In this post we’ll take a look at the backtest results of opening SPY long put 45 DTE positions from January 3 2007 through November 8 2019 and see if there are any discernible trends. We’ll also explore various bond and cash asset allocations to see which approach offers the best hedge.
There are 20 backtests in this study evaluating over 64,500 SPY long put 45 DTE trades.
Let’s dive in!
Systematically opening long put 45 DTE positions on SPY cost money no matter which strategy or management target was chosen.
Options provide a more effective hedge when markets drop. However, timing is everything.
If implementing a “continuous hedge,” an asset allocation of bonds or cash outperforms long put options with regard to total return.
Retail traders have a free lunch available in the form of high-yield online savings accounts, potentially tipping the scale in favor of cash over bonds.
- Symbol: SPY
- Strategy: Long Put
- Days Till Expiration: 45 DTE +/- 17, closest to 45
- Start Date: 2007-01-03
- End Date: 2019-11-08
- Positions opened per trade: 1
- Entry Days: daily
- Entry Signal: N/A
- Timing: 3:46pm ET
- Strike Selection
- 5 delta +/- 4.5 delta, closest to 5
- 10 delta +/- 5 delta, closest to 10
- 16 delta +/- 6 delta, closest to 16
- 30 delta +/- 8 delta, closest to 30
- 50 delta +/- 8 delta, closest to 50
- Trade Entry
- 5D long put
- 10D long put
- 16D long put
- 30D long put
- 50D long put
- Trade Exit
- 10% max profit or expiration, whichever occurs first
- 25% max profit or expiration, whichever occurs first
- 50% max profit or expiration, whichever occurs first
- Hold till expiration
- Max Margin Utilization Target (short option strats only): N/A
- Max Drawdown Target: 99% | account value shall not go negative
- Margin requirements are always satisfied
- Margin calls never occur
- Margin requirement for short CALL and PUT positions is 20% of notional
- Margin requirement for short STRADDLE and STRANGLE positions is 20% of the larger strike
- Margin requirement for short VERTICAL SPREAD positions is the difference between the strikes
- Early assignment never occurs
- Prices are in USD
- Prices are nominal (not adjusted for inflation)
- All statistics are pre-tax, where applicable
- Margin collateral is held as cash and earns no interest
- Assignment P/L is calculated by closing the ITM position at 3:46pm ET the day of expiration / position exit
- Commission to open, close early, or expire ITM is 1.00 USD per contract
- Commission to expire worthless is 0.00 USD per contract
- Commission to open or close non-option positions, if applicable, is 0.00 USD
- Slippage is calculated according to the slippage table
- For comprehensive details, visit the methodology page
Managing trades early improved the win rate.
The higher the delta the higher the win rate.
Worst Monthly Return
Average P/L Per Day
Average Trade Duration
Managing trades at 10% profit on premium paid caused the strategy to cycle through capital roughly 2x faster than holding till expiration.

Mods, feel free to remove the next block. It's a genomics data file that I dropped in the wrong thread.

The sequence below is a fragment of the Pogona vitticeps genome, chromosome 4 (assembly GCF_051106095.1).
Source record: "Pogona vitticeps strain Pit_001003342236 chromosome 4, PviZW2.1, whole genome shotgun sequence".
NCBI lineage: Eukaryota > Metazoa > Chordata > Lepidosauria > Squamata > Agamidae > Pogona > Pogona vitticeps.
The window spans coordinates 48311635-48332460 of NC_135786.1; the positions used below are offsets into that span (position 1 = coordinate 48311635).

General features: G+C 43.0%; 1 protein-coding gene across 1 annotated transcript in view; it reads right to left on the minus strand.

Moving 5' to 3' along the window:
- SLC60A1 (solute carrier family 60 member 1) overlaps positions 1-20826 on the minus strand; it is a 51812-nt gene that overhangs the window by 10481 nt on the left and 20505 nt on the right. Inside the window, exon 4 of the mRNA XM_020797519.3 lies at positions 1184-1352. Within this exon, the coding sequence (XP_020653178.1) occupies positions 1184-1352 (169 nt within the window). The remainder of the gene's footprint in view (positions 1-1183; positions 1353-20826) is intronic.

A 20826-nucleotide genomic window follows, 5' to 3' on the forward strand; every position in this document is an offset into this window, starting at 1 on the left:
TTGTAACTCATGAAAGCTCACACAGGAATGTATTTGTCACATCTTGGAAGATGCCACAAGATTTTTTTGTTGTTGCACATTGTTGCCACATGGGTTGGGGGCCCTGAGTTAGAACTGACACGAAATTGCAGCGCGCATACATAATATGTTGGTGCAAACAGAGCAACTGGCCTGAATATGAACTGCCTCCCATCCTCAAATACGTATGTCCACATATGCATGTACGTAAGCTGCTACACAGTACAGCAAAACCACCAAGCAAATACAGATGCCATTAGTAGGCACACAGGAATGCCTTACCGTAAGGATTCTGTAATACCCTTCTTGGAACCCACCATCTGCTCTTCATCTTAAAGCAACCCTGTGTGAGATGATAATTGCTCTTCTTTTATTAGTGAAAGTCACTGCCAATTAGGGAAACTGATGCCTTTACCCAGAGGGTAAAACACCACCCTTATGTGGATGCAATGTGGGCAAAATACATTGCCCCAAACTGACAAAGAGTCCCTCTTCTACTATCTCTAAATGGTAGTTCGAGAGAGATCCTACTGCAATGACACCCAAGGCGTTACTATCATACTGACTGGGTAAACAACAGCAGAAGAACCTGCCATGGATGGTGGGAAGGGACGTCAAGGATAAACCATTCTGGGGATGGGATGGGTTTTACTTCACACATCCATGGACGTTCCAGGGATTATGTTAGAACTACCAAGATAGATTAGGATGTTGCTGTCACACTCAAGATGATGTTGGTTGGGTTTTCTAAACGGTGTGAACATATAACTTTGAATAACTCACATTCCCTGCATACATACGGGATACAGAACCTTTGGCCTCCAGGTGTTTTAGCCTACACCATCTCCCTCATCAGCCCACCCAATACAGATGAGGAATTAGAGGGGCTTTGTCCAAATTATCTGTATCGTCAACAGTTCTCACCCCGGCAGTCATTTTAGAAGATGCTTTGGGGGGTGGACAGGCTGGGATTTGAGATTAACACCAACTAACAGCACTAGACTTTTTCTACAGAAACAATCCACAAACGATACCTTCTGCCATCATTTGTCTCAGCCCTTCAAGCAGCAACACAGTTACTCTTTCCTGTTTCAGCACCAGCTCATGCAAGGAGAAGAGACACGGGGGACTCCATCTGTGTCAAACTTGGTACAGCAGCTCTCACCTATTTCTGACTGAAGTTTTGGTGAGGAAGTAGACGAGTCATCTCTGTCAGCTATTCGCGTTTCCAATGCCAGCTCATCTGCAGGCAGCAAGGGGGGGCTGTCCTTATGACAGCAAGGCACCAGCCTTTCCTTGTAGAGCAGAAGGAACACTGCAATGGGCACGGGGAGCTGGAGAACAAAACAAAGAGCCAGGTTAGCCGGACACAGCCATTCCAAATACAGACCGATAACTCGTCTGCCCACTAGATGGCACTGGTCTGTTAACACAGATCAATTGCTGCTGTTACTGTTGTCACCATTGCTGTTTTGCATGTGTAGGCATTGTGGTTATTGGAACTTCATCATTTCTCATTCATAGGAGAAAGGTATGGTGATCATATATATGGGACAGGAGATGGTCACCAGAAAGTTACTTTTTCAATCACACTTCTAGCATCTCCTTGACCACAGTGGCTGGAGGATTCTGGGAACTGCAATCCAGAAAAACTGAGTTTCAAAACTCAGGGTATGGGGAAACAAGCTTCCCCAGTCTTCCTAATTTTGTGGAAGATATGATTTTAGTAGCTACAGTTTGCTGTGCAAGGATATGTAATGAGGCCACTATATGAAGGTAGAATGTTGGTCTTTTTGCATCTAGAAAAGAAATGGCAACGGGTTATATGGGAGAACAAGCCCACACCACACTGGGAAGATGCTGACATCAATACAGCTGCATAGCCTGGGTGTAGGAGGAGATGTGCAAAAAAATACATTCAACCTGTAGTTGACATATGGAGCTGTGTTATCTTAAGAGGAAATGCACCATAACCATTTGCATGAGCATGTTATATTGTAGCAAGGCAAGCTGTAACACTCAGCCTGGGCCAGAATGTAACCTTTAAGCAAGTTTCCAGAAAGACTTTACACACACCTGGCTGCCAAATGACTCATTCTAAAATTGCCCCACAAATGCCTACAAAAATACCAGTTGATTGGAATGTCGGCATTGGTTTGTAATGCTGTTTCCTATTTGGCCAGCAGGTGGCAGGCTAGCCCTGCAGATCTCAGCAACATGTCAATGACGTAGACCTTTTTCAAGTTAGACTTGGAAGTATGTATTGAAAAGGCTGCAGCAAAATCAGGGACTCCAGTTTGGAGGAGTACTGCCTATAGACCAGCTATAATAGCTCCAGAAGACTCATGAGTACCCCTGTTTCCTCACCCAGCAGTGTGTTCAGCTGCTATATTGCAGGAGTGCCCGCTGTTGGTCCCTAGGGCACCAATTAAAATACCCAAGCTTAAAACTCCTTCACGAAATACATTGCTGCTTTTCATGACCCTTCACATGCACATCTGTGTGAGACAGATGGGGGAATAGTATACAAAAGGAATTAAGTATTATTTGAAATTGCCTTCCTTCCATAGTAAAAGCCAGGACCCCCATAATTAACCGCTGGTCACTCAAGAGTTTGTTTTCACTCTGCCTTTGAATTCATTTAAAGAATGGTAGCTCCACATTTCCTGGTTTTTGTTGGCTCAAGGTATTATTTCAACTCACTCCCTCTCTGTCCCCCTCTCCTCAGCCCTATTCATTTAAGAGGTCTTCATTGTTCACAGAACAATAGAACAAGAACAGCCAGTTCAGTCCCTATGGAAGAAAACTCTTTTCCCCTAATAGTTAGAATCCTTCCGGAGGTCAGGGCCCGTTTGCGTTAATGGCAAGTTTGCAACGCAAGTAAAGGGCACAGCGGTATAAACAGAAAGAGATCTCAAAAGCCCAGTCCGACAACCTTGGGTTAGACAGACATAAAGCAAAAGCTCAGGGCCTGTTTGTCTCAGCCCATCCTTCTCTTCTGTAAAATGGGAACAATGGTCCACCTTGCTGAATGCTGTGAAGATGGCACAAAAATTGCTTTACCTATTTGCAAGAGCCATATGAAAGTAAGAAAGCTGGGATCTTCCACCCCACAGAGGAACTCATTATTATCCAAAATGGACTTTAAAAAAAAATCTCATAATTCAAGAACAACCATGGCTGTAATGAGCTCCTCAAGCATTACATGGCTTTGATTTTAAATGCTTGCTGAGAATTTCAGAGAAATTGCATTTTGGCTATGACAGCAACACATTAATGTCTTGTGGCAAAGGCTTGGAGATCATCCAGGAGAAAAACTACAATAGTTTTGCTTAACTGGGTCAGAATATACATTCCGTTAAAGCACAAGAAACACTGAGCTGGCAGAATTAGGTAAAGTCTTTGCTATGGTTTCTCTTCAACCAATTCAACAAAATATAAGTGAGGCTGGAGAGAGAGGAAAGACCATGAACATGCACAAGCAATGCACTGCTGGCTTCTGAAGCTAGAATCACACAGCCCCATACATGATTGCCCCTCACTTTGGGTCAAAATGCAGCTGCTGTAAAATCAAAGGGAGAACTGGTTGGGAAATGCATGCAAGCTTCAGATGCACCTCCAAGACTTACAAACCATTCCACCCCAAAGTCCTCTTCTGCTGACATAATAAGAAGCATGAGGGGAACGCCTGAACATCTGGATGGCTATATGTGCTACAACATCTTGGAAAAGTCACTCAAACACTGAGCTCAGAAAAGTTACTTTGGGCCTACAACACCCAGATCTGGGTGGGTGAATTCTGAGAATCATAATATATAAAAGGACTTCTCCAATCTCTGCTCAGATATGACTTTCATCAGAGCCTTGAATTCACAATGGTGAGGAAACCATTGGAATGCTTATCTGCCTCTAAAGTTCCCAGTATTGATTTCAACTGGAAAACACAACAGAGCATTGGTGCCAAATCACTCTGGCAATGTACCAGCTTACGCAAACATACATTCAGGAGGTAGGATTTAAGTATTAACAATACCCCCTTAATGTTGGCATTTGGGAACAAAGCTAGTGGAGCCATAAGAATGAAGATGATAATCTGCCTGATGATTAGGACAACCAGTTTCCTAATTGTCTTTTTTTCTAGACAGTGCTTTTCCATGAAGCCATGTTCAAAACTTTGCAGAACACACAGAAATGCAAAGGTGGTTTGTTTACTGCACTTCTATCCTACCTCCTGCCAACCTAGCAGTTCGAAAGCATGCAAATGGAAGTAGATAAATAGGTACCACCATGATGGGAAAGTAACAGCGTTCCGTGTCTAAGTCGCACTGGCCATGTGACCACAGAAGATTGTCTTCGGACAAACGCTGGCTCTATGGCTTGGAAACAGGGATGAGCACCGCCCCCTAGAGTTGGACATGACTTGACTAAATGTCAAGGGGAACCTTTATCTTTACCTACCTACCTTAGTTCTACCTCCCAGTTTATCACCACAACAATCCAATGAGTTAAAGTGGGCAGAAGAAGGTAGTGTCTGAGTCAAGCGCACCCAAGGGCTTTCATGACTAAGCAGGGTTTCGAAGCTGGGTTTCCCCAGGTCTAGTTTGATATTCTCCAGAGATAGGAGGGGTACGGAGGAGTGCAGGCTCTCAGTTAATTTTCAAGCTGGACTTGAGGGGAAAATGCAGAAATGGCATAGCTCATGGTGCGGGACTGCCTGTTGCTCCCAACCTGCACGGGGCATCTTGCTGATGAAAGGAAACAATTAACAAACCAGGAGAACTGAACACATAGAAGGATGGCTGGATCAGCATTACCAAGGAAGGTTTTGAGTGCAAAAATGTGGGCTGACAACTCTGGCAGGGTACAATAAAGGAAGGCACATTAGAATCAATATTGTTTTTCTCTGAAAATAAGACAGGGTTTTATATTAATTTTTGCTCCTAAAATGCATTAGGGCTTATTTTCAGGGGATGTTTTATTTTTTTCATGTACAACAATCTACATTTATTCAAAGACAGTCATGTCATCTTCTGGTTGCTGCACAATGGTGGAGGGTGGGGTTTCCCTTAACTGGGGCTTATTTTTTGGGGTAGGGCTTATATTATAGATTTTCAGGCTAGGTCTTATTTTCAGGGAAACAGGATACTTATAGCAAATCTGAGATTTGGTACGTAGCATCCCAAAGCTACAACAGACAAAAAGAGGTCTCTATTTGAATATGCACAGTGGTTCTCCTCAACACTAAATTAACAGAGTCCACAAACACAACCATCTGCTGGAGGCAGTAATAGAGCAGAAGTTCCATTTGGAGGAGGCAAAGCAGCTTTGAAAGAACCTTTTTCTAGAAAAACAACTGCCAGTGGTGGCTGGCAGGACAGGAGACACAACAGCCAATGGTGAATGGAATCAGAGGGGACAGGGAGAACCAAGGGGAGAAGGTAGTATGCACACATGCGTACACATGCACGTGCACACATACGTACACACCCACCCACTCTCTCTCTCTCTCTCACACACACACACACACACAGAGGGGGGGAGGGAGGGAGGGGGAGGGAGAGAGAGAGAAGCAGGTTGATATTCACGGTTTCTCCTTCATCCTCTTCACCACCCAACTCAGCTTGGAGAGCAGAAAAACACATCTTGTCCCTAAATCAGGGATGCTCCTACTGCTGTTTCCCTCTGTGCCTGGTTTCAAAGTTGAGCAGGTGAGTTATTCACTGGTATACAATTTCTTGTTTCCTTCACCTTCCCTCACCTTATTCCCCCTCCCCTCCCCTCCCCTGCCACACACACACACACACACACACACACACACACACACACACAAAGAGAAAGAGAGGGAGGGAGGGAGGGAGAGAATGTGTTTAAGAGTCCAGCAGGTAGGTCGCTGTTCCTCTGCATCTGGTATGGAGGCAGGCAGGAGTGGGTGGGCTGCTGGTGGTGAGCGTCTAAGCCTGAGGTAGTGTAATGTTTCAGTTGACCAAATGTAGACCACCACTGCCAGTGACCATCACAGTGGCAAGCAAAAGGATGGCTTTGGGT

Compound Annual Growth Rate
Profit Spent on Commission
The buy and hold strategies were rebalanced monthly in order to keep the asset allocation as close to the target as possible.
Since larger hedges yield a lower total return due the cost of the hedge, the commission represents a greater percentage of remaining profits.
A portfolio of various buy-and-hold asset allocations outperforms a comparably hedged portfolio using options.
Managing option hedges early yielded greater total returns than holding long puts till expiration.
All long put 45 DTE strategies were profitable when married with a long SPY position.
The idea of this study is to quantify the performance of different portfolio hedging tools. In particular, cash (defined as 3mo t-bills), bonds (defined as AGG ETF) and options (defined as SPY long put 45 DTE strategies) are the instruments evaluated.
As the size of the hedge relative to the size of the portfolio increases, a basic asset allocation increasingly outperforms on both a risk adjusted and total return basis relative to an option strategy. Said another way, a 5% hedge has roughly the same “cost” (opportunity or explicit) no matter the tool selected whereas a 50% hedge “costs” much more when options are used as the instrument of implementation.
Recall that options offered the softest worst month among bonds and cash. That is, they provided the most effective hedge during a market drop. This only paints half the picture though.
Let’s take a look at the max draw down of each strategy, measured from the most recent end-of-month high (Oct 2007) to the lowest end-of month before the next high (Feb 2009):
“But what about a collar option strategy?”, you might ask. It seems intuitive to sell an out-of-the money call to help pay for the long put hedge at the risk of capping potential gains.
The SPY short call 45 DTE strategy explores the short call half of the collar strategy. It is systematically unprofitable across all scenarios except the 5D hold-till-expiration strategy where a 0.2% CAGR is realized over 12 years. Not worth the time or risk.
Not depicted in the study is the free lunch retail traders have over institutional market participants: interest rate arbitrage. Consider online high-yield savings accounts. They are FDIC insured to not lose value (up to 250k per account) so they experience no interest rate risk or reinvestment risk and tend to have interest rates comparable the 10-year treasury note. Sometimes they even beat the 30-year treasury bond during seasons of flat yield or inverted yield curves. Parking money in such accounts can potentially outperform bonds – no price volatility and subsequently lower portfolio volatility, softer worst months, and CAGR may potentially be higher. Win win win.
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